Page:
InTransit Extra

Laying the foundation for greater productivity

With the right groundwork, digital twins, data analytics and AI can help transit agencies deliver a backlog of infrastructure improvements

By Jeff Siegel, GISP | Director, Digital Solutions | HNTB

Transit agencies are leveraging unprecedented Infrastructure Investment and Jobs Act funding to catch up on a backlog of projects. Not only are they working to get infrastructure in the ground sooner, but they also are considering smart technology solutions for managing the assets as they transition into operation. Digital approaches and data strategies are playing an ever-important role in their stewardship efforts. Platforms such as digital twins, predictive analytics, data science and the metaverse all have ways to aid in driving a more preventative maintenance strategy. Thus, increasing the longevity of assets and boosting staff productivity in order to bring a new level of insight to decision-making for public transit agencies.

A solid foundation

But before implementing such technologies, transit owners should focus on a solid foundation of sound data governance, enterprise data management and Agile project management. These practices are key elements of a successful innovation-driven enterprise, and the time to plan and implement them is now.

Govern. Data governance provides the right roles, tools and workflows for managing data securely throughout an organization. Proper governance can:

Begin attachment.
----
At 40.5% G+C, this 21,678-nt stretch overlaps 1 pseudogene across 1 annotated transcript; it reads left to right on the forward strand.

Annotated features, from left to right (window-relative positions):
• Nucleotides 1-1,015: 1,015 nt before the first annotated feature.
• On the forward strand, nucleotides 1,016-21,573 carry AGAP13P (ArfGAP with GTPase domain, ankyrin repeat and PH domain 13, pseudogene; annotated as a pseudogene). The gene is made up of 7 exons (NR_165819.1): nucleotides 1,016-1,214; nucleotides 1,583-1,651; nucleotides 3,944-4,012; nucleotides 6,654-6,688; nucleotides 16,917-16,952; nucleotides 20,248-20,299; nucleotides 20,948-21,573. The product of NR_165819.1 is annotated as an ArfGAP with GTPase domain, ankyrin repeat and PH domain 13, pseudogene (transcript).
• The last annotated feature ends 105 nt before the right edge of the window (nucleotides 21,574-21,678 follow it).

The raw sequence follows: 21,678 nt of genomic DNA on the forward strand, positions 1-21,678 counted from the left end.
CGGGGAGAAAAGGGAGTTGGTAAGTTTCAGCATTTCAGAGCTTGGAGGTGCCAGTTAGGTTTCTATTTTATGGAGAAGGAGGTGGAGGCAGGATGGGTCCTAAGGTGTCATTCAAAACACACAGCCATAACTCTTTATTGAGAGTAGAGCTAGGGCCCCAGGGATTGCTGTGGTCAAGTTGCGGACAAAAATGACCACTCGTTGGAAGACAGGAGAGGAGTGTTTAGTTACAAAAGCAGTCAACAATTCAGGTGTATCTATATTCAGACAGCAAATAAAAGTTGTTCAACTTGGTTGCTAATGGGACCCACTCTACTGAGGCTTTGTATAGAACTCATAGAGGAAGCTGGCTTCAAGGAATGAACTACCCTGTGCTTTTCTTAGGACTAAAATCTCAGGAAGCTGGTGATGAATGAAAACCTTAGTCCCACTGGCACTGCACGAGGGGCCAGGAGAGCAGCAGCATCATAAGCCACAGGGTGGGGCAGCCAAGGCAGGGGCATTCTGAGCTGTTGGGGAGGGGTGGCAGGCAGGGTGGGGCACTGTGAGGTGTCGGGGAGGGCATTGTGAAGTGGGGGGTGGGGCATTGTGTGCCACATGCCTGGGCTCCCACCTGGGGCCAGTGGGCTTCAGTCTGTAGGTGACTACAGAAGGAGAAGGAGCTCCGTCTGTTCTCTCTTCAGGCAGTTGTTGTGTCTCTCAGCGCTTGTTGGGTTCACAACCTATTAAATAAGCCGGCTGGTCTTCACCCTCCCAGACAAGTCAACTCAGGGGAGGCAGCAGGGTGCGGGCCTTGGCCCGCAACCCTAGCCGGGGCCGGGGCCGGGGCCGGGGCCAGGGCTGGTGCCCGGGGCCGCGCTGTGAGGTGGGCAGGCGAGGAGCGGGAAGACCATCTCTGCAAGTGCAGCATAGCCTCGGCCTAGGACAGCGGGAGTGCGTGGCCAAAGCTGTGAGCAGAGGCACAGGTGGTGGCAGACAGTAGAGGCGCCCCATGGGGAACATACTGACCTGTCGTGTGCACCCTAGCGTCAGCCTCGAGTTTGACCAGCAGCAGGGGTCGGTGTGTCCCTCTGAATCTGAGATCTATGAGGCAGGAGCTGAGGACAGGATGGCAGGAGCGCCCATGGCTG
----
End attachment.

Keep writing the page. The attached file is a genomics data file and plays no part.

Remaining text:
• Ensure high-quality data to support business operations and analytics
  • Protect personal information
  • Manage data risk
  • Reduce operating costs related to a lack of trust in reports and data
  • Identify opportunities to use data to support agency goals
  • Share data effectively and appropriately with the public and partner agencies

Effective data governance is a tremendous culture change for most organizations – breaking down silos and raising awareness of overall agency goals and objectives. Without effectively engaging everyone involved, progress in data governance becomes more challenging.

One example of this is the San Diego Association of Governments’ ambitious data governance effort that focused on people first. Because the agency relies on external data sources from local partner transportation agencies and member municipalities, it staged a significant upfront effort, including training workshops to set the program in the right direction. The upfront effort informed staff and reinforced a common understanding of the importance of policies and practices to improve data accessibility, data quality and analytical capabilities throughout the agency.

Standardize and store. Enterprise data management uses cloud platforms and digital environments to standardize and securely store accurate, timely data, as seen in the Texas Department of Transportation’s ConnectSmart program. ConnectSmart helps Houston metro commuters explore mobility options and rely less on single-occupancy vehicles. By planning effectively and leveraging cloud services, TxDOT has dramatically improved its ability to communicate real-time traveler information to users.